Natural Resources, School of


First Advisor

Andrew Little

Date of this Version

Summer 7-28-2023


A THESIS Presented to the Faculty of The Graduate College at the University of Nebraska In Partial Fulfillment of Requirements For the Degree of Master of Science, Major: Natural Resource Sciences, Under the Supervision of Professor Andrew R. Little. Lincoln, Nebraska: July 2023

Copyright 2023 Kaitlyn M. Piecora


Nebraska’s pronghorn population has been stable over the last decade, yet their presence on the landscape remains a contentious subject amongst private landowners. Conversion of grassland for crop production and increased anthropogenic activity has drastically altered pronghorn behavior throughout their current range, however basic ecology and resource use by pronghorn in Nebraska remains poorly understood. Establishing baseline population metrics and seasonal patterns of resource use for this population at the eastern periphery of the species range is critical to guide management actions. We deployed GPS collars on 110 adult pronghorn to quantify survival, mortality risk, and seasonal resource selection in western Nebraska. We used Kaplan-Meier and Cox Proportional Hazards modeling approaches to calculate adult survival and mortality risk. We found that annual survival was 0.65 (95% CI: 0.58-0.73), survival significantly decreased in autumn, and mortality risk was 2.36 (95% CI: 1.32-4.23; P = 0.004) times higher for males than females. To investigate seasonal resource selection, we used a Step Selection Function approach, which uses conditional logistic regression to compare predictor variables at used and available GPS locations. Seasons were delineated as winter (1 Dec-28 Feb), spring (1 Mar-31 May), summer (1 Jun-31 Aug), and autumn (1 Sept-30 Nov). Used locations showed no movement across Interstate 80 and habitat composition differed on either side so we evaluated resource selection separately between the herds north and south of the interstate. Our models included 2-way interactions with sex to determine if sexual segregation played a role in selection. We evaluated selection of grassland/herbaceous land cover, agricultural land, human development, distance to water, and distance to roads. Pronghorn selected cropland and avoided human development regardless of herd, sex, or season. Use of cropland was disproportionate to its availability on the landscape. Selection or avoidance of roads and water varied across herd, sex, and season. This work begins the complex task of understanding pronghorn ecology in an agricultural system. Our research provides valuable insight into the factors influencing population dynamics so that biologists can implement effective strategies to manage pronghorn populations in western Nebraska.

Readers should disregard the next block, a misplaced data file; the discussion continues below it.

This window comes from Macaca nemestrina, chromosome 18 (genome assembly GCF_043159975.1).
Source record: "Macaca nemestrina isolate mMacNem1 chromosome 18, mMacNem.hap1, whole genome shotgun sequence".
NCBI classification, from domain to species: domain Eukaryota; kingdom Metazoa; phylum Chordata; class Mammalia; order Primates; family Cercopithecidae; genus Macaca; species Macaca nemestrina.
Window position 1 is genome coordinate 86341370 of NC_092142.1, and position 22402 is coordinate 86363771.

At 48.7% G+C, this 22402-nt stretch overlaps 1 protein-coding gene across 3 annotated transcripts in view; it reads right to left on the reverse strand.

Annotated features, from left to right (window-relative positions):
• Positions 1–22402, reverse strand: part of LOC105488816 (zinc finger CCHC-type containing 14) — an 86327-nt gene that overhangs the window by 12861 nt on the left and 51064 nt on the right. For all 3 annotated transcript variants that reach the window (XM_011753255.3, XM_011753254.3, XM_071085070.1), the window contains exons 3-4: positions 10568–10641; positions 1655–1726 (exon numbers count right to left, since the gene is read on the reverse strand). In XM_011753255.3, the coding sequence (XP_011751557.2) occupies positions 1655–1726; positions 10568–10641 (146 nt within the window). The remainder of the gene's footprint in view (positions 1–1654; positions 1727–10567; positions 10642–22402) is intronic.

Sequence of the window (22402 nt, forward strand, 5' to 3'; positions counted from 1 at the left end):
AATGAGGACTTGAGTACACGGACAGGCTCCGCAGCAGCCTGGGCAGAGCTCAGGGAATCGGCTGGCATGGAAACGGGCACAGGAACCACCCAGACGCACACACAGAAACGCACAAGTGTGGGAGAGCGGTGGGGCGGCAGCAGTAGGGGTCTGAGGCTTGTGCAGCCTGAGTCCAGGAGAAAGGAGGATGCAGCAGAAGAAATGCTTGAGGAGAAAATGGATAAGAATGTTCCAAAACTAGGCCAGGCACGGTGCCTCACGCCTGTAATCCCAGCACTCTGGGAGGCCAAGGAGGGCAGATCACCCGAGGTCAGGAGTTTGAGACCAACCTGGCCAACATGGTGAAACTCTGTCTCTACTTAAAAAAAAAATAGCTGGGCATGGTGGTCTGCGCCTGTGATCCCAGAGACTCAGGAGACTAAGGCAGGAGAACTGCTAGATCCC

Advisor: Andrew R. Little